The Washington Post's On Faith Blogs featured a question regarding "Heaven" in late March.
What (or where, or why) is heaven? What is your vision of heaven? What images - from Scripture, tradition, culture or your personal experience - best describe heaven for you?
Of course, the question presupposes that there exists somewhere in this world, or some realm of some world, a place called Heaven. The responses are quite interesting, as well as the comments left for panelists.
Mark Driscoll starts his piece by stating that "everyone believes in a heaven." He almost lost me with that generalization. His point, however, is that we all have idealized images of what we would like the world to be. I can accept that idea. I know I have wished for less poverty and more peace, among other things. Winning the lottery would be kind of nice as well. Driscoll continues by attributing this need to idealize to the fact that we were all kicked out of the Garden of Eden. He obviously writes from and for his limited christian understanding, detailing the "tragedy" of being banished from Eden and the coming Metropolis of Heaven he says is referred to by Revelations.
John Mark Reynolds starts his piece, entitled "Just Once to See and Hear Jesus" by writing about writing in a way that only a philosopher can. I might have found it beautiful had it been part of some novel, however once he starts discussing one "Word" that is true, etc, it becomes clear that he is philosophizing his ideas and wrapping them up in literary cloaks so that one cannot see how ridiculous they truly are.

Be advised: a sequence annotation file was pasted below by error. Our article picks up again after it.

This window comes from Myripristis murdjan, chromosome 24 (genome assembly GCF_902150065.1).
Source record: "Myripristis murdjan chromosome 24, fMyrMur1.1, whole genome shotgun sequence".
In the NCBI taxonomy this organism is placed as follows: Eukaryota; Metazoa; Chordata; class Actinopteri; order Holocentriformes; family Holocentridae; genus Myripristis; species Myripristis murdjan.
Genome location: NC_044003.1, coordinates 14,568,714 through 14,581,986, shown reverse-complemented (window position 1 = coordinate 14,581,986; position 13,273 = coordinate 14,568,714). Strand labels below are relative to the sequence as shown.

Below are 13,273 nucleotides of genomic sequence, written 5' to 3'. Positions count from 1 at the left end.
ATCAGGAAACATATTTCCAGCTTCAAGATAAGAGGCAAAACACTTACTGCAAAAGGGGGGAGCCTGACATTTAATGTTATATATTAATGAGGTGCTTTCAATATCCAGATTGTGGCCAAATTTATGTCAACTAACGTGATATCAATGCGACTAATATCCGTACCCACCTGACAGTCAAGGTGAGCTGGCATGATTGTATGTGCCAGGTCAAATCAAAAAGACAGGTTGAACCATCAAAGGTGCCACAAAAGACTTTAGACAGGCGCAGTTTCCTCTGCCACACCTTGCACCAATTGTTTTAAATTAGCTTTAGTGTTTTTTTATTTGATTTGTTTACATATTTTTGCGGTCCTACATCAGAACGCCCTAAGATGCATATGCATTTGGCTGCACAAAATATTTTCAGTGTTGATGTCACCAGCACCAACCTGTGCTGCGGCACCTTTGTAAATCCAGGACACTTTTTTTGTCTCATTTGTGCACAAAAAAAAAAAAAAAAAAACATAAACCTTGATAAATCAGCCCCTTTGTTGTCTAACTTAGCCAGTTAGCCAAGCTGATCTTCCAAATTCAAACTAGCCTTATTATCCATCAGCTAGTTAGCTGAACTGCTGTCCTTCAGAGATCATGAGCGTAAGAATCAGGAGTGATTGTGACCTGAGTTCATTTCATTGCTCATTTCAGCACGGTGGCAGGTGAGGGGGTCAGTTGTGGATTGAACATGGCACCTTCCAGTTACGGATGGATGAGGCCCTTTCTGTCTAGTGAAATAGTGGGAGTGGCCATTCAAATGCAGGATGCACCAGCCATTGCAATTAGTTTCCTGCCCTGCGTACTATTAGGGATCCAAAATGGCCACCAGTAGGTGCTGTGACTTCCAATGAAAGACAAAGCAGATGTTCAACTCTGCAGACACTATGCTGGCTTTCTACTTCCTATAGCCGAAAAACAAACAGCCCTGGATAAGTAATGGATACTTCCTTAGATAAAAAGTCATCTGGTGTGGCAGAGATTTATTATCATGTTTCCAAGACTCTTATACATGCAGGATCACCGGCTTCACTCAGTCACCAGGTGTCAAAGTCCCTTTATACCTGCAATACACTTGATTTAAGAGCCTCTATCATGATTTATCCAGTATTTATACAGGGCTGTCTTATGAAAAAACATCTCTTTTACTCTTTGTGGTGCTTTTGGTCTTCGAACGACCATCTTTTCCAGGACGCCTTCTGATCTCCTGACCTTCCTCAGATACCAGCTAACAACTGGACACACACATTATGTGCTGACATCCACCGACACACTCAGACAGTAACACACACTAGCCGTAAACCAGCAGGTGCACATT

"I will see. What will I see? God, of course, but God is a very big Person and my eyes, even in Heaven, are very small. In Heaven, I will see God through Jesus, the God-man. He is not just an image of God, an icon, but Very God and looking at Him in His human nature will lead me to as much of God as men can see. "
I especially enjoy the term "God-man." It reminds me of the phrase "man-child." Quite apropos considering the magic one would have to believe in to agree with Reynold's piece.
Julia Neuberger discusses the idea of heaven on Earth in a quick post. She states:
For me, Heaven is not out there. it is not beyond the sea, above or beyond us, but the capacity for Heaven lies within us-- the good life, making a difference to others, a sense of the transcendent, a moment of pure joy.
I found this a more respectable notion of heaven than those where heaven is seen as a physical place.
Ramdas Lamb begins his piece, entitled "Heaven is Overrated" with the following paragraph:
Heaven, hell, and the afterlife are totally theoretical and any belief in them is based solely on faith. No one can affirm their existence, as no one can prove their non-existence. Practically speaking, then, any belief in the them is only relevant to the extent that it affects the way we live our lives here and now.
Lamb was a Hindu monk before he became a professor. His piece is especially interesting because it comes from a perspective that isn't often represented in American religious circles. It is also a breath of fresh air in comparison to the heavily represented Christian views on the topic. Regardless, there is one Christian view I want to highlight: that of Jim Daly.